KTK-Nutrition : Antioxidants and good health

KTK-Nutrition : Antioxidants and good health

Who isn’t interested in upping their immune system and boosting
their health during this COVID-19 pandemic? 
One way to do so is to boost your intake of foods rich in
antioxidants.  Everyone has heard of our
need for vitamins and minerals, but for good health we also need the oh so
important antioxidants.  MSN has a good
article this month, Why
antioxidants are so important to your overall health . 

What are antioxidants?    NIH notes “Antioxidants
are man-made or natural substances that may prevent or delay some types of cell
damage.”  Some vitamins and minerals have
antioxidant properties like Vitamins C and E and the mineral, selenium.  But there are other antioxidants naturally
present in foods like carotenoids
(think orange like carrots, sweet potatoes, cantaloupe) that include beta-carotene,
lycopene, lutein and zeaxanthin.  No need
to remember the chemical names, but what is important to know is which foods
are rich in these antioxidants. 

To add antioxidants to your day, rely on food, not supplements.  In fact, NIH states that “Rigorous scientific
studies involving more than 100,00 people combined have tested whether antioxidant
supplements can help prevent chronic diseases, such as cardiovascular diseases,
cancer, and cataracts.”  In most cases,
the supplements of antioxidants did not reduce “the risks of developing these diseases”.

What foods are rich in antioxidants?  You have a lot of ways to add more
antioxidants to your day.

Fruits and Vegetables:  NIH notes, “Vegetables
and fruits are rich sources of antioxidants.”  
But don’t rely on any one vegetable or fruit.  The different colors in fruits and vegetables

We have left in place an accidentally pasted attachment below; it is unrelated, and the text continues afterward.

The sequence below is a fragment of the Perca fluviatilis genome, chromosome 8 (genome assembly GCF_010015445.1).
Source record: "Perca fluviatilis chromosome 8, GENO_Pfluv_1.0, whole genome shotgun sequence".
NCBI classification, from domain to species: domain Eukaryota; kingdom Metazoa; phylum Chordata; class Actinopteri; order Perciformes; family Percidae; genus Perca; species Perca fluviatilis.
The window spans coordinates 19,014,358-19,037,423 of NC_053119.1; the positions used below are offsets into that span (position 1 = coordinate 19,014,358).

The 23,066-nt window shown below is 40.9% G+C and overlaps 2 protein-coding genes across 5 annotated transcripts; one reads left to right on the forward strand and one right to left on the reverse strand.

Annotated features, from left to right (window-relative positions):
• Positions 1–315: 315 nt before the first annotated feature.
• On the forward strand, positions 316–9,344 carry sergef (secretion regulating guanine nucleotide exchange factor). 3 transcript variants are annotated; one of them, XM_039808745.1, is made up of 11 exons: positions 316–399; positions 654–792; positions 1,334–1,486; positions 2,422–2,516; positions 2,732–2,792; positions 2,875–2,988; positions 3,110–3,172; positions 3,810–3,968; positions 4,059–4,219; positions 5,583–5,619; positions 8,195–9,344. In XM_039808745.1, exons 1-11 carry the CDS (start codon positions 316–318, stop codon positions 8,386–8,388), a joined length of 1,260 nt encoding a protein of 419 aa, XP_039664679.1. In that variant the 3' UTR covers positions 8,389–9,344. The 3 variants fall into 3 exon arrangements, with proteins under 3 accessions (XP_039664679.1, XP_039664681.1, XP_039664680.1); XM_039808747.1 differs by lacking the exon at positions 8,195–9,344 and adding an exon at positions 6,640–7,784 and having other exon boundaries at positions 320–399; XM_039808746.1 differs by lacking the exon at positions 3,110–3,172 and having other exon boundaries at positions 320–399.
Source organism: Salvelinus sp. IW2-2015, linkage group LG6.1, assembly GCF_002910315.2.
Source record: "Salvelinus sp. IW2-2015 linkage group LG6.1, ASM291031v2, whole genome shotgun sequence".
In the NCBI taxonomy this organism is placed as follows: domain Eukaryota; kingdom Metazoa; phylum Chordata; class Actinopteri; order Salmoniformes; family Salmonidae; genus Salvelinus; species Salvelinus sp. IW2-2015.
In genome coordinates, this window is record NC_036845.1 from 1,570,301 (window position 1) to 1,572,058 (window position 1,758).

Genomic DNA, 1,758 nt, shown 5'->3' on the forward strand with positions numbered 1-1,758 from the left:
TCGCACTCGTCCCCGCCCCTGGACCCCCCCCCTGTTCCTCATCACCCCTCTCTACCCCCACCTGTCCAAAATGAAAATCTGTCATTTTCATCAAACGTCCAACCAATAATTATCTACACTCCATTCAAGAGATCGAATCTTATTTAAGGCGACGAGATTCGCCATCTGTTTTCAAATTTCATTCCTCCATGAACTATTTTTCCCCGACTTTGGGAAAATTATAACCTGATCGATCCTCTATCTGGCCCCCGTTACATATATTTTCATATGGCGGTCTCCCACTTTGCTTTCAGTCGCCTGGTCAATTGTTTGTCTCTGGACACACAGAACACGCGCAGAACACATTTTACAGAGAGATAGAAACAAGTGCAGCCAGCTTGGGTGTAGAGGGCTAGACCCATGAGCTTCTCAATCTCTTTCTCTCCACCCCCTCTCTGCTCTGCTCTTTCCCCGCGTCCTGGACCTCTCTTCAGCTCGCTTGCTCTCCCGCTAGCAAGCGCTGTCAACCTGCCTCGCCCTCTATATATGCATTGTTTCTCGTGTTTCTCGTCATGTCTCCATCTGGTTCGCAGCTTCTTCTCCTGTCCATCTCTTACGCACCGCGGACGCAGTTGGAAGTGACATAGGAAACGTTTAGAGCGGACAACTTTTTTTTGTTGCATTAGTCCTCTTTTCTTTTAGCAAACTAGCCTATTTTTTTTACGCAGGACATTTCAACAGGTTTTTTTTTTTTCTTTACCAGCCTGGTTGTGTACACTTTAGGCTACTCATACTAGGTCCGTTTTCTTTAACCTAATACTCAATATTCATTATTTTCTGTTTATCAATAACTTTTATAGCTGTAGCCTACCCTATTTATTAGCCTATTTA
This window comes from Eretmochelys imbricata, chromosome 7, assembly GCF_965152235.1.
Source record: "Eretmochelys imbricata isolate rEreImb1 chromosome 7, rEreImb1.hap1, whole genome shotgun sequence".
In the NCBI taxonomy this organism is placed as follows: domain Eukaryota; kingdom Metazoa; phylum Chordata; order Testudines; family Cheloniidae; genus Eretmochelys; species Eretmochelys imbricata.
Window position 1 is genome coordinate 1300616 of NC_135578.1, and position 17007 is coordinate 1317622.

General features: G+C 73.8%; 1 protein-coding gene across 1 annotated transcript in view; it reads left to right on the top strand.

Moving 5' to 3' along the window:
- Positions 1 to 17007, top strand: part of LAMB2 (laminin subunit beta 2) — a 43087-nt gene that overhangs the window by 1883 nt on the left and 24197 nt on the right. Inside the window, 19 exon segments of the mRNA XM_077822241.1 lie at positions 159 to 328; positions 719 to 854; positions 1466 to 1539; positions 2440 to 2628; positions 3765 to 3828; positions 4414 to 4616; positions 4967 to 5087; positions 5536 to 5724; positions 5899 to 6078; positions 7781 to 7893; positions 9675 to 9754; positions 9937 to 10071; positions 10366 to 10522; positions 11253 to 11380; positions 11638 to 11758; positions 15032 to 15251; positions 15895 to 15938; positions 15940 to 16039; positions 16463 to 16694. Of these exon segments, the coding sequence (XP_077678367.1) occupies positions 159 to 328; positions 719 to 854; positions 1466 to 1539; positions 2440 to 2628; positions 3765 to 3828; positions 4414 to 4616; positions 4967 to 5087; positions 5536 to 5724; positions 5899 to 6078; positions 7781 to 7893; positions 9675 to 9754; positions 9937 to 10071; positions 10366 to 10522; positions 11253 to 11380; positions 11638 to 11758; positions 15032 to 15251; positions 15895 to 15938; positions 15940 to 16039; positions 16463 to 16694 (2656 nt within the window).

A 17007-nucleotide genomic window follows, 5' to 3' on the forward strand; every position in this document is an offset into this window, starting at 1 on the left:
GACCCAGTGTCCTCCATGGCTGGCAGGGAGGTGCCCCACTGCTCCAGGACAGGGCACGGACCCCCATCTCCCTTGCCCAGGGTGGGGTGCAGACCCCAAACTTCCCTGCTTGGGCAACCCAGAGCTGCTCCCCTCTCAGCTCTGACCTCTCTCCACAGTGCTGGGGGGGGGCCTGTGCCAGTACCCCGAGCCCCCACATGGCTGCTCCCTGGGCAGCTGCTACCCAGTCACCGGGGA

mean different antioxidants.  Some fruits
rank very high in antioxidants such as cranberries, blueberries and blackberries.  Running a close second are apples and dried

Red:  means
– think tomatoes, salsa, tomato sauce, tomato juice, catsup, watermelon, pink

these provide the antioxidant, anthocyanin.  Look for foods that are deep purple, blue, or
deep red.  Blueberries are often called a
“superfood” and one reason why is they are a rich source of this
antioxidant.  Other sources are
blackberries, beets, black currants, red cabbage, cranberries, purple grapes, and
cherries.  My husband just bought some
fresh cherries so I will be loading up on anthocyanin this week.   One study
found that a cup of berries will provide “all the disease-fighting antioxidants
you need in a single day.” 

Blueberries are rich in antioxidants.

Orange:  these provide the antioxidant, carotene, and
include oranges, mangos, cantaloupe, peach, tangerines, apricots, sweet
potatoes, pumpkin, carrots, yellow and orange peppers, acorn squash. 

Does cooking
foods destroy antioxidants?
  No.  In fact, in cooked tomatoes such as tomato
sauce, catsup, spaghetti sauce, the lutein is even better absorbed.  Heating up some blueberries will actually enhance
the antioxidant level.  Good to know as I
like to put some frozen blueberries on my oatmeal before I zap it in the microwave. 

How many servings of fruits and vegetables should you
have each day?
  USDA recommends at
least 5 A Day.  To help stave off COVID,
a relative says she and her husband are boosting their immune system by eating
at least 7 A Day.  So, to boost your
immune system this week, load up on more fruits and veggies.  Fresh, frozen, cooked – doesn’t matter.  And, remember, vary the color to vary the
kind of antioxidants you are getting.

At least 5 A Day, more is even better.

Sources:  Why
antioxidants are so important to your overall health, NIH, carotenoids, supplements, notes , lycopene
, anthocyanin
, study
, Orange
, cooking
 Image sources:  Wild
blueberries    , Antioxidants
,   5 a Day   

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